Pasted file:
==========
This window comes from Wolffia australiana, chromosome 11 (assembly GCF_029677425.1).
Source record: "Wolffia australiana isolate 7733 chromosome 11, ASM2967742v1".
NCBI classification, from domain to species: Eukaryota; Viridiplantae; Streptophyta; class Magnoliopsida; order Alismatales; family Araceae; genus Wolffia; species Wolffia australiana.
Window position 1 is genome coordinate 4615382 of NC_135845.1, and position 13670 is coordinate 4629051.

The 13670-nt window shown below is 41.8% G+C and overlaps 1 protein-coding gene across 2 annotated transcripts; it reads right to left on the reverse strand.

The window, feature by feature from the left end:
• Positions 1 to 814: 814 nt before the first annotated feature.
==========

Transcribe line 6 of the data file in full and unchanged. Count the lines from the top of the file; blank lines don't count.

The window, feature by feature from the left end: